April 19, 2011
Researchers on Monday announced they were calling off a trial to test whether taking an oral HIV drug reduces the risk of HIV infection in women after interim analysis of the study showed women taking the medication were no less likely to become infected with HIV than those who were not taking the medicine, the Associated Press reports (4/18).
For the trial, researchers "tested women in Kenya, South Africa and Tanzania who were not already infected with HIV, the virus that causes AIDS," Reuters reports. Scientists believe that treating patients with low doses of HIV/AIDS medications, a concept known as "pre-exposure prophylaxis," or PrEP, can help to reduce a person's risk of becoming infected with HIV. For the FEM-PrEP trial, women took "Truvada, a drug made by Gilead that combines two antiretroviral drugs in a single pill," once a day. Previous studies have revealed the drug to be "safe and effective as a treatment for people who already have HIV," the news service adds (Clarke, 4/19).
"As of February 18, 2011, the study had screened 3,752 women and enrolled 1,951," according to a press release from Family Health International (FHI), the nonprofit group that was conducting the trial. "A total of 56 new HIV infections had occurred, with an equal number of infections in those participants assigned to Truvada and those assigned to a placebo pill," the release states (4/18).
"Several researchers lamented the result as 'disappointing' and surprising," the Wall Street Journal reports. "The same prevention method was proved successful last year in a multicountry trial among gay and bisexual men. Moreover, an AIDS drug applied to the vagina in a topical gel -- rather than swallowed as a pill -- demonstrated a protective effect last year among women," the newspaper writes (Schoofs, 4/19).
"These findings by no means suggest we should not do further PrEP trials in women," said Kevin Fenton, head of AIDS programs at the CDC, according to the Washington Post. "This really underscores the complexity of HIV prevention and the importance of doing multiple trials in different populations," he added.
Researchers Present Several Theories On Preliminary Results
The Washington Post summarizes several theories as to why the prevention method failed to work, including the possibility that adherence to the drug regimen was low (Brown, 4/18).
The Los Angeles Times' "Booster Shots" blog notes that all of the women in the study were taking contraceptives. However, "[t]he overall pregnancy rate was 9%, with the greatest incidence of pregnancies in the group of women taking oral contraceptives and receiving Truvada," compared with those taking a placebo, according to the blog. "That, some experts said, suggests that the lack of effectiveness of the drug may be due to lack of adherence, although it is possible that there is some previously unobserved interaction between the AIDS drug and contraceptives" (Maugh, 4/18).
According to the New York Times, "[m]ore women taking Truvada complained of unpleasant side effects, and therefore a greater number might have failed to adhere to the program." Each month, researchers asked the women enrolled in the trial how often they took the medications, and blood samples also were taken to confirm drug adherence. These data have yet to be analyzed, according to the newspaper (McNeil, 4/18).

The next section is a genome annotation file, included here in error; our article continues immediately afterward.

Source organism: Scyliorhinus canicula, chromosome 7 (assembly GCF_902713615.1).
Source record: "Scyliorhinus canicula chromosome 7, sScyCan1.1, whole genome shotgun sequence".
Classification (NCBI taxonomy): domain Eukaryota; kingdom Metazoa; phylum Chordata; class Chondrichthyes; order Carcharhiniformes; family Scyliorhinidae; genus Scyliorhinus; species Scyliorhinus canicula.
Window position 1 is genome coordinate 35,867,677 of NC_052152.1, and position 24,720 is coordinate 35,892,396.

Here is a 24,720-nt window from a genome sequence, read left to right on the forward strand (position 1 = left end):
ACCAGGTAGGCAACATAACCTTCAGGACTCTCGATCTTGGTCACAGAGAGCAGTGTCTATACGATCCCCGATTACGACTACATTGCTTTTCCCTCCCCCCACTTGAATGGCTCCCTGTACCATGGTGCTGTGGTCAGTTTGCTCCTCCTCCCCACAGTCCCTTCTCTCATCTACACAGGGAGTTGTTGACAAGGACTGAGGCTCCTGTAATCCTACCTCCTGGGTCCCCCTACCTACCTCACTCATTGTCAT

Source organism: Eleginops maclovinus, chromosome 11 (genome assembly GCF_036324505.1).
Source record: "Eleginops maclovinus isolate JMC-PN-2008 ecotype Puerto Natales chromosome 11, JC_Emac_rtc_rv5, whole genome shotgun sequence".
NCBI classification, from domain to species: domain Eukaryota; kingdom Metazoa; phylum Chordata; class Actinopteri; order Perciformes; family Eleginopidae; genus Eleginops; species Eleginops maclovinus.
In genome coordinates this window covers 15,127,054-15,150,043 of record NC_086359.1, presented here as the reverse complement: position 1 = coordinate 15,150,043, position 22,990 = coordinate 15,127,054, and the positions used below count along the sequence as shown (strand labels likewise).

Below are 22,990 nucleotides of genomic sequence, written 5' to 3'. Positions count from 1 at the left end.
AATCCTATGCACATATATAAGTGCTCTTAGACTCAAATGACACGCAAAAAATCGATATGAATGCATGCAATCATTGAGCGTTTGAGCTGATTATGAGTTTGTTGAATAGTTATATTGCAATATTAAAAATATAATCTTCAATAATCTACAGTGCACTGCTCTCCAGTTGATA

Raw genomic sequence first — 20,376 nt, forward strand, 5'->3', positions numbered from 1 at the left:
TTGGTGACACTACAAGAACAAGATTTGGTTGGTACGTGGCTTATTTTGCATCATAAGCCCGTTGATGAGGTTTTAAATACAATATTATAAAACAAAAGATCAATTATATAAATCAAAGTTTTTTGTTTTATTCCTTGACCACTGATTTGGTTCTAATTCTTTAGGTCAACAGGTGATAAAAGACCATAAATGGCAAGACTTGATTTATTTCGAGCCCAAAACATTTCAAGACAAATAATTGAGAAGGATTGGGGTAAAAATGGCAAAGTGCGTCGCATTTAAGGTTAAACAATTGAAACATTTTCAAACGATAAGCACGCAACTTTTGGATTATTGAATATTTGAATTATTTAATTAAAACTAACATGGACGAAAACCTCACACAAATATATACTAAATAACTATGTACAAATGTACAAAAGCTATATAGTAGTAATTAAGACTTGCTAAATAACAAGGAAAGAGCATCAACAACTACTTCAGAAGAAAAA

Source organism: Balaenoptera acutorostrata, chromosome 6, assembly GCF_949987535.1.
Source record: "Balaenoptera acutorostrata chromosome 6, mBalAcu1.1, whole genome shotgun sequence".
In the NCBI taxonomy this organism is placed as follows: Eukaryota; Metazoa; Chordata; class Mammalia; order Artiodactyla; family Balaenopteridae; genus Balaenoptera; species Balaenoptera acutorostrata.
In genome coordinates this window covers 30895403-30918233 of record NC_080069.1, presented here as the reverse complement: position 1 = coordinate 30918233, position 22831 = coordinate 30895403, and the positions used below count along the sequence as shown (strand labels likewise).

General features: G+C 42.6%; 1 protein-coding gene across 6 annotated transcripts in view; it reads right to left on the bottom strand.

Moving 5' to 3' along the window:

"Aside from reporting issues, there could also be a biological explanation of why the protective effect found among gay men [taking Truvada] was not seen in women," TIME's "Healthland" blog writes. "There may be a physiological difference in how men and women acquire HIV, since different tissues are involved during sexual contact -- vaginal mucosa for women, and rectal mucosa for men. HIV may preferentially infect one type of tissue over the other, or there could be other physiological reasons for the gender-based differences in infection rates," the blog adds (Park, 4/18).
In addition, a "particularly intriguing hypothesis, supported by other research, is that swallowing a pill might not lead to high enough drug concentrations at the site where HIV enters a woman," the Wall Street Journal continues (4/19).
"There are still too many unanswered questions for us to make any conclusions about the role of [using antiretroviral medications to prevent HIV] in women," Anthony Fauci, director of the National Institute of Allergy and Infectious Diseases, said, according to TIME's "Healthland" blog. He emphasized that additional trials would be needed to determine whether oral PrEP offers women protection against HIV (4/18).
"While we are disappointed in the news from the FEM-PrEP study, funded by PEPFAR through USAID, other research on pre-exposure prophylaxis is underway," Ambassador Eric Goosby, U.S. global AIDS coordinator, and USAID Administrator Rajiv Shah said, according to a USAID press release (4/18). According to the AP, two other clinical trials testing PrEP "are under way in Africa, in heterosexual women and in couples where one has the virus and the other does not. Results are expected within two years" (4/18).
"We will continue to work with our colleagues in the scientific community to monitor the results of these and other research studies, in the hope that they will produce new tools for HIV/AIDS prevention," Goosby and Shah added, according to the release (4/18). The FEM-PrEP study, which cost $26 million, was supported by USAID and the Bill & Melinda Gates Foundation, according to the Washington Post (4/18).